Thursday, September 22

Big Brush Painting

If you’ve been following some of the last few OrbisPlanis blogs, then you may have noticed that I am on a path to overcome art inertia and keep on a steady art path, so to speak. I talked about a few ways to rise above and beyond Art Slump (AS) and how visiting an art museum, or in my case, a fine art fair, may help to keep you on your one true art journey.

Today, I’ll tell you about something else I’m doing. I’m practicing painting with big brushes only. Now this may sound silly and/or elementary to you, but if you have never tried it, don’t knock it, OK?

It’s one of the many things you can do to keep innovating your painting style. Of course, it may not be “you,” and if that’s the case, then you should go try something else, no questions asked.

However, in my reading about how to paint loose, impressionistically, painterly or whatever else you may like to call it, painting with big brushes was consistently discussed as one of the key things to do. So I thought, why not? (So you know, I'm talking about watercolor here rather than acrylic.)

Beforehand, my largest brushes were ones I rarely used—something called an Oval Mop, a 1-inch (.76cm) rather flat, soft brush by Loew-Cornell and another big, soft, flat brush, a No. 16 by ProStroke, also about 1 inch across.  I had only used them for painting skies in watercolor, you know, when you need big, long strokes of paint that you try not to get streaky. I rarely used them because, frankly, I had better luck with a foam brush.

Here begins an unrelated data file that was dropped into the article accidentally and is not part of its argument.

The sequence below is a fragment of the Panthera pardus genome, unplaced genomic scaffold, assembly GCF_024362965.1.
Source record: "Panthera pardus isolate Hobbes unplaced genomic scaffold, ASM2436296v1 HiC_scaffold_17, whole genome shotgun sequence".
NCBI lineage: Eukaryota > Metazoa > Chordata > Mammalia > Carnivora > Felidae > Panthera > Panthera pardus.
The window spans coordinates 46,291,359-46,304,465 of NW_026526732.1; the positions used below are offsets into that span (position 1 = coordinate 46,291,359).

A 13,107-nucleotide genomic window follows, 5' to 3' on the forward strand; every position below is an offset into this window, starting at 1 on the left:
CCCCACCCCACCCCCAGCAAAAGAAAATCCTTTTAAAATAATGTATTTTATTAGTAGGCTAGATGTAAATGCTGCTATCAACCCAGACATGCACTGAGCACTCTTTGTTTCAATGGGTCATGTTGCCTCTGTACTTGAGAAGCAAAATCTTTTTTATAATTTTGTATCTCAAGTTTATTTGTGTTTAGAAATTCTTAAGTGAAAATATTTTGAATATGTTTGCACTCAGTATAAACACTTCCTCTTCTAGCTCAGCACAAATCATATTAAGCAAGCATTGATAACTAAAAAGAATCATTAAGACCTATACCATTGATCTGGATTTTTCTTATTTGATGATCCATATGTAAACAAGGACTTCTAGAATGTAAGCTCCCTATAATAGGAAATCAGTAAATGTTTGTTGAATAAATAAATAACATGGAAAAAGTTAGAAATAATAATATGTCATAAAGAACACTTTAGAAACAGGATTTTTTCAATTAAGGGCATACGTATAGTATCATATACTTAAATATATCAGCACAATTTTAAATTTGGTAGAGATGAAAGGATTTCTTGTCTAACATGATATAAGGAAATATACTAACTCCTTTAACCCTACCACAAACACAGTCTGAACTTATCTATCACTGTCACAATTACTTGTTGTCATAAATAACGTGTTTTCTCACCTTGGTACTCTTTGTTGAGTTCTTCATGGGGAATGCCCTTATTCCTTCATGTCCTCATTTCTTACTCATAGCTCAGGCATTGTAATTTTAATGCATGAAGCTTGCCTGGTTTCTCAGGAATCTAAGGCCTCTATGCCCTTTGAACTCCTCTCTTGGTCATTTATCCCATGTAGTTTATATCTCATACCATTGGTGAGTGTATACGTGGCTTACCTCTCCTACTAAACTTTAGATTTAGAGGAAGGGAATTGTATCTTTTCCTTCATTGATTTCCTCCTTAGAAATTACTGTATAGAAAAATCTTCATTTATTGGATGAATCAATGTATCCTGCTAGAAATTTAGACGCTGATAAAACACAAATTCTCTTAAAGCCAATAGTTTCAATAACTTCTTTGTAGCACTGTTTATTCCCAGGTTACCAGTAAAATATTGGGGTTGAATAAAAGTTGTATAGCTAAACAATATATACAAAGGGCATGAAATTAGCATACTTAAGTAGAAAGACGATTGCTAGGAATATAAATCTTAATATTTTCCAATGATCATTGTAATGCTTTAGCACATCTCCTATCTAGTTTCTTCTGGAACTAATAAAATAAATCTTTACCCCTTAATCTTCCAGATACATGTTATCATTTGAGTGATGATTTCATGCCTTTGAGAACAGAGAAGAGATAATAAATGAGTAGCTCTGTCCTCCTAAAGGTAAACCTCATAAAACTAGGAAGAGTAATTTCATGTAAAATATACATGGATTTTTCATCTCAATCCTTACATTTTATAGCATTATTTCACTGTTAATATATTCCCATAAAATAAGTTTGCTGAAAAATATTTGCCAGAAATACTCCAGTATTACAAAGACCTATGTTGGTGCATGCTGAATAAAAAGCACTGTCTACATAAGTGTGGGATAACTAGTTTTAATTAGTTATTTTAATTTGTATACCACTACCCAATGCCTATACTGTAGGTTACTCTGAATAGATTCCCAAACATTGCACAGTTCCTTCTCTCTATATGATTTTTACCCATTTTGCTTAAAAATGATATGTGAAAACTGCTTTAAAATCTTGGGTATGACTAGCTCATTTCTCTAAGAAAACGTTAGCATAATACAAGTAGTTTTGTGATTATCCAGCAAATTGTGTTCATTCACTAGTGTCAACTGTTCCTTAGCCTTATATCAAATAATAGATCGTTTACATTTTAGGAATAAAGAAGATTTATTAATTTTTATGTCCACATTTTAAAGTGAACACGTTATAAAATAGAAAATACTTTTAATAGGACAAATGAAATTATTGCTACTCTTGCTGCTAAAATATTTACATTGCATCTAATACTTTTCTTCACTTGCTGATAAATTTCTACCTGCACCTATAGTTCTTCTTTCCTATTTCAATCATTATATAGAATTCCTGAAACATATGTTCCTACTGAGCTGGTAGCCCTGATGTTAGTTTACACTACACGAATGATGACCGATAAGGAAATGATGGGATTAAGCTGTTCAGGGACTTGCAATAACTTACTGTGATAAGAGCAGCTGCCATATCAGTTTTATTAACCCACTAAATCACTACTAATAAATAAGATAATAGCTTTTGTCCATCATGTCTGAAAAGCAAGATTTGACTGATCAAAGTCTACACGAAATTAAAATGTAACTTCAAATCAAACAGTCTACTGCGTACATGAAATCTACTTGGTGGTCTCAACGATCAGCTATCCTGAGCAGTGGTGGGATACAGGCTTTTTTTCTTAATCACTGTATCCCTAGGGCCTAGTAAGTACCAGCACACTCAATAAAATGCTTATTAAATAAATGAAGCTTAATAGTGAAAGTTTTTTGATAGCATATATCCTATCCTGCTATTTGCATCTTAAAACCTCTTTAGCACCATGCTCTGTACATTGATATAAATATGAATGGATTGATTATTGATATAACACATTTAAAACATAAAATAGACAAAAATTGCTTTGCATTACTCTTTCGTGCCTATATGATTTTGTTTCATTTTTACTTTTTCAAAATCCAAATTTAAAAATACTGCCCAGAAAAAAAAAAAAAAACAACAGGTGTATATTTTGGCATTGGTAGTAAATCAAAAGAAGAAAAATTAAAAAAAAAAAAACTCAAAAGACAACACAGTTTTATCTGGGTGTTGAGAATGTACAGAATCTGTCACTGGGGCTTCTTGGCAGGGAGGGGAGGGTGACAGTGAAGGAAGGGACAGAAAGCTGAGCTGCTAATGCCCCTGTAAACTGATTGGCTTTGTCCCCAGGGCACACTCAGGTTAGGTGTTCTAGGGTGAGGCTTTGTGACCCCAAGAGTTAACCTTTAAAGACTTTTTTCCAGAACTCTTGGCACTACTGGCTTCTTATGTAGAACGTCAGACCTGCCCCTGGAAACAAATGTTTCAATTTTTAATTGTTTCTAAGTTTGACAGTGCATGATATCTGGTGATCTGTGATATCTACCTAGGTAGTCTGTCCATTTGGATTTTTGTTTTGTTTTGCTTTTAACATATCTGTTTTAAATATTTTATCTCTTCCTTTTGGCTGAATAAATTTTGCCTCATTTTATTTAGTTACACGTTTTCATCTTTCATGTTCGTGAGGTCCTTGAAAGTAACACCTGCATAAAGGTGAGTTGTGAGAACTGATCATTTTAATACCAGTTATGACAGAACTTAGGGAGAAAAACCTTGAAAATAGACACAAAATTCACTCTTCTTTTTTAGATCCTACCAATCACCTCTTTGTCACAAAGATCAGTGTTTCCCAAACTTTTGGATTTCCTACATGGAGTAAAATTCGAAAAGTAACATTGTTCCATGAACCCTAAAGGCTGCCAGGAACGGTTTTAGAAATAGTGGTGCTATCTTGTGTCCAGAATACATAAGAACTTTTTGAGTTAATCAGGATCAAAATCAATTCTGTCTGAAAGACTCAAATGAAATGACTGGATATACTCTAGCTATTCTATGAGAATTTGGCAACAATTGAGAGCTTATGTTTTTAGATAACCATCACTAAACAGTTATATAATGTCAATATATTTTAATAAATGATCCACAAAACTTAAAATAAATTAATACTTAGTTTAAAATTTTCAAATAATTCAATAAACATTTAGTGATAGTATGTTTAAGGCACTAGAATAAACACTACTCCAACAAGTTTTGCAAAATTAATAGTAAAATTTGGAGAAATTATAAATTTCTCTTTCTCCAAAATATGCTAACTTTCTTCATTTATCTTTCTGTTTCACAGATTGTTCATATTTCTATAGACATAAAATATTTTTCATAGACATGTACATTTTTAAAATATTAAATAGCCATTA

Any, I digress. My only other brush of any size was a No. 4 Round by Winsor & Newton, which is not very big at all. I had not needed larger brushes because my stroke style was rather short and choppy with dashes of paint, or I simply used them to fill in larger areas of paint (other than the skies mentioned above).

Down to my nearest art supply store I went and purchased three brushes: No.12 and No. 14 Rounds by Qualita and a huge No. 36 Round by Creative Mark. If you think that’s a big gap between a No. 14 and a No. 36, you may be right. I wasn’t sure exactly what to get, so erred on the conservative side. I can always go back.

I also read to practice a whole lot to get the feel of these larger brushes. So that’s what I’ve been doing as you can see in today’s image, which, if nothing else, is abstract anyway. I’ll keep on practicing and actually paint something, and then I’ll let you know how it’s going.

Happy Painting!

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